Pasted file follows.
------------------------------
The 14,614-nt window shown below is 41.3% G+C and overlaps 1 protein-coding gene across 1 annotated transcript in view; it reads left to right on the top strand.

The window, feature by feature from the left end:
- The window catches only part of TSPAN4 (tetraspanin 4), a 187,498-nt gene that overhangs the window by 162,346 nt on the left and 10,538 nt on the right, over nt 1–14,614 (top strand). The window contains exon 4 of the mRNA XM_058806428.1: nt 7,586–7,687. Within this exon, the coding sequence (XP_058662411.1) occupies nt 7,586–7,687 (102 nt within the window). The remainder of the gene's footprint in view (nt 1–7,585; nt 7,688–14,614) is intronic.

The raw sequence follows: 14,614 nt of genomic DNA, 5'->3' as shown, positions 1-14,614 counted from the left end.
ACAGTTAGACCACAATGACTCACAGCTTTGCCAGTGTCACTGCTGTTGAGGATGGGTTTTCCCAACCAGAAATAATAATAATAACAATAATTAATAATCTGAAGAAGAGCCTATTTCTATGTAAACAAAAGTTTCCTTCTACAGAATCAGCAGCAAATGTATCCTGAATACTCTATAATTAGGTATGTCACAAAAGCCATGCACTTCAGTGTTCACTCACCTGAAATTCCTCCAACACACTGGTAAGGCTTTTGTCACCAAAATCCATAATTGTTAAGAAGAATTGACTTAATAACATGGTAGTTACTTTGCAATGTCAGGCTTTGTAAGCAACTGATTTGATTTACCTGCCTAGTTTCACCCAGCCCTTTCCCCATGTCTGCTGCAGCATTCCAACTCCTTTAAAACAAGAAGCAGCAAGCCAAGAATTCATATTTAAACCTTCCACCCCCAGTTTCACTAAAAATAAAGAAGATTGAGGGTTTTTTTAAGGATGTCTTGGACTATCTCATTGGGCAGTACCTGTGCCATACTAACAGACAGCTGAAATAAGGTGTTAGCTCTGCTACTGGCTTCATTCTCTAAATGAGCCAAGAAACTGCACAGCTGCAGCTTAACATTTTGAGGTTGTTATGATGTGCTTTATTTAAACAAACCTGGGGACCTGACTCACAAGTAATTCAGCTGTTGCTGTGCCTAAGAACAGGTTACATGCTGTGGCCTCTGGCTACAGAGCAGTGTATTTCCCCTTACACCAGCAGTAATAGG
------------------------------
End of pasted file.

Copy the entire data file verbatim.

The 14,614-nt window shown below is 41.3% G+C and overlaps 1 protein-coding gene across 1 annotated transcript in view; it reads left to right on the top strand.

The window, feature by feature from the left end:
- The window catches only part of TSPAN4 (tetraspanin 4), a 187,498-nt gene that overhangs the window by 162,346 nt on the left and 10,538 nt on the right, over nt 1–14,614 (top strand). The window contains exon 4 of the mRNA XM_058806428.1: nt 7,586–7,687. Within this exon, the coding sequence (XP_058662411.1) occupies nt 7,586–7,687 (102 nt within the window). The remainder of the gene's footprint in view (nt 1–7,585; nt 7,688–14,614) is intronic.

The raw sequence follows: 14,614 nt of genomic DNA, 5'->3' as shown, positions 1-14,614 counted from the left end.
ACAGTTAGACCACAATGACTCACAGCTTTGCCAGTGTCACTGCTGTTGAGGATGGGTTTTCCCAACCAGAAATAATAATAATAACAATAATTAATAATCTGAAGAAGAGCCTATTTCTATGTAAACAAAAGTTTCCTTCTACAGAATCAGCAGCAAATGTATCCTGAATACTCTATAATTAGGTATGTCACAAAAGCCATGCACTTCAGTGTTCACTCACCTGAAATTCCTCCAACACACTGGTAAGGCTTTTGTCACCAAAATCCATAATTGTTAAGAAGAATTGACTTAATAACATGGTAGTTACTTTGCAATGTCAGGCTTTGTAAGCAACTGATTTGATTTACCTGCCTAGTTTCACCCAGCCCTTTCCCCATGTCTGCTGCAGCATTCCAACTCCTTTAAAACAAGAAGCAGCAAGCCAAGAATTCATATTTAAACCTTCCACCCCCAGTTTCACTAAAAATAAAGAAGATTGAGGGTTTTTTTAAGGATGTCTTGGACTATCTCATTGGGCAGTACCTGTGCCATACTAACAGACAGCTGAAATAAGGTGTTAGCTCTGCTACTGGCTTCATTCTCTAAATGAGCCAAGAAACTGCACAGCTGCAGCTTAACATTTTGAGGTTGTTATGATGTGCTTTATTTAAACAAACCTGGGGACCTGACTCACAAGTAATTCAGCTGTTGCTGTGCCTAAGAACAGGTTACATGCTGTGGCCTCTGGCTACAGAGCAGTGTATTTCCCCTTACACCAGCAGTAATAGG